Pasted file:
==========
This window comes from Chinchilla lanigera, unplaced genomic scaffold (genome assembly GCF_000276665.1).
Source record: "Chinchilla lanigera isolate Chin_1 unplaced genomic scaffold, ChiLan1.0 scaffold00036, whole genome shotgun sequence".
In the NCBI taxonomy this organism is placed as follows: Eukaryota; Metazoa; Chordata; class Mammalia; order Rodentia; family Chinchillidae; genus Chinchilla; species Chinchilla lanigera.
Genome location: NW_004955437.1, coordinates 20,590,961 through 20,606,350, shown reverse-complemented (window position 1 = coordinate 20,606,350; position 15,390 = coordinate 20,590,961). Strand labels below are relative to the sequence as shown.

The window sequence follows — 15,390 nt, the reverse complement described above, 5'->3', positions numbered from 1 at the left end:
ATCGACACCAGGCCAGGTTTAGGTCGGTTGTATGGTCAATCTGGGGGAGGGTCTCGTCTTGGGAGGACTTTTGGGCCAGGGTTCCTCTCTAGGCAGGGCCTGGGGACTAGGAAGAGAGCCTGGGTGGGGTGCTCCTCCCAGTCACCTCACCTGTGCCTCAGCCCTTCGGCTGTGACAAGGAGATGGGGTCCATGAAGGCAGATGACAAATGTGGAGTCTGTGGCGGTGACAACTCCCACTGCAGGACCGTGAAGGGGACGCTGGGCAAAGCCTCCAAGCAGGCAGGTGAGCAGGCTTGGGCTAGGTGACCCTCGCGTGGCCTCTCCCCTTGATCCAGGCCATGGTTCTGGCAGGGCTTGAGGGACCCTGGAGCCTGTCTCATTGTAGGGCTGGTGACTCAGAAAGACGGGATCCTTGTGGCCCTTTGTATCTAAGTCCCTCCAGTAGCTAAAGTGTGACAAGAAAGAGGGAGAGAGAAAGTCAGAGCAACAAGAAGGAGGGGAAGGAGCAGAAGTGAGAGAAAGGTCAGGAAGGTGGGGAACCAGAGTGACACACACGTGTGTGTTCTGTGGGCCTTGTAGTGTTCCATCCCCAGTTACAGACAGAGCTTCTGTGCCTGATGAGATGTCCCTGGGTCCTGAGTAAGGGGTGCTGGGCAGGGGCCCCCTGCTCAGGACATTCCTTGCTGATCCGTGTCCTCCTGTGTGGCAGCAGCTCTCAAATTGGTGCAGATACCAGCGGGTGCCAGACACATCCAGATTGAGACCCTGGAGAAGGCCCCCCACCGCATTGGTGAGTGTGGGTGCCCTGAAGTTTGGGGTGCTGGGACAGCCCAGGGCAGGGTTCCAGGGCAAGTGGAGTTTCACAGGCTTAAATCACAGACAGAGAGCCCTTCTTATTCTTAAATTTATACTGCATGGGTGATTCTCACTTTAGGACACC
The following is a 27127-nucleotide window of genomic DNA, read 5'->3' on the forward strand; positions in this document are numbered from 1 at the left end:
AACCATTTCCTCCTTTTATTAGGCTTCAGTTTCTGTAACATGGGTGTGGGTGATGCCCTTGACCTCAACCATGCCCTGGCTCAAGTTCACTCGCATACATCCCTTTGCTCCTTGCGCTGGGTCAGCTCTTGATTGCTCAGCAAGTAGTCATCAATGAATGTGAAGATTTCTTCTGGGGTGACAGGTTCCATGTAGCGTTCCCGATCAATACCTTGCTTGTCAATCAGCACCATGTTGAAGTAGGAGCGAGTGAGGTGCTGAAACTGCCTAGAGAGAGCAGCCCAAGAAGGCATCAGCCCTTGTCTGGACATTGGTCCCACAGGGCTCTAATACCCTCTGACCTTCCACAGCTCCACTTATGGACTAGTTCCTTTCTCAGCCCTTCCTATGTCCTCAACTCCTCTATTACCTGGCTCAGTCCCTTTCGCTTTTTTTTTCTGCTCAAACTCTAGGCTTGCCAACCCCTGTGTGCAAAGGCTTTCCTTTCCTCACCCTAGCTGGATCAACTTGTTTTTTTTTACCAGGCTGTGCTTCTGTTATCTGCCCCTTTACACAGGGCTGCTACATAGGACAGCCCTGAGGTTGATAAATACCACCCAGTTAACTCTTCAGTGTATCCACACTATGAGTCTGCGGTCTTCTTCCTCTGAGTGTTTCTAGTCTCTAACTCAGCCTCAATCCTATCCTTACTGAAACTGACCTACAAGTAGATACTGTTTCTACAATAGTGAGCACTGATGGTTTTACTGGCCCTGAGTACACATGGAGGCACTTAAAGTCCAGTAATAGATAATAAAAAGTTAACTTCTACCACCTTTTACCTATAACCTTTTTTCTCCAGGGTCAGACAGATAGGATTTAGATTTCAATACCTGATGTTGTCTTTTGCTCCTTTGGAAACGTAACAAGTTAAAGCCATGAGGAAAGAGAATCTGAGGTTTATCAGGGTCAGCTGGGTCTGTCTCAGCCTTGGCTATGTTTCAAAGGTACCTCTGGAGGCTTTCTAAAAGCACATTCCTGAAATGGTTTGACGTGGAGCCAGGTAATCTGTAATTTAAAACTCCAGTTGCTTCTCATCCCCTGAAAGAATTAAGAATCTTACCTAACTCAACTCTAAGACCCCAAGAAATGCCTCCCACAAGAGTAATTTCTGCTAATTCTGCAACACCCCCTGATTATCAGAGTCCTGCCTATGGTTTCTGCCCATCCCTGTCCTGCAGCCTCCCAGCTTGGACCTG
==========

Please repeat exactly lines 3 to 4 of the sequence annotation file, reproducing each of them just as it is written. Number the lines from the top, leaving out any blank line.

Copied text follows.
In the NCBI taxonomy this organism is placed as follows: Eukaryota; Metazoa; Chordata; class Mammalia; order Rodentia; family Chinchillidae; genus Chinchilla; species Chinchilla lanigera.
Genome location: NW_004955437.1, coordinates 20,590,961 through 20,606,350, shown reverse-complemented (window position 1 = coordinate 20,606,350; position 15,390 = coordinate 20,590,961). Strand labels below are relative to the sequence as shown.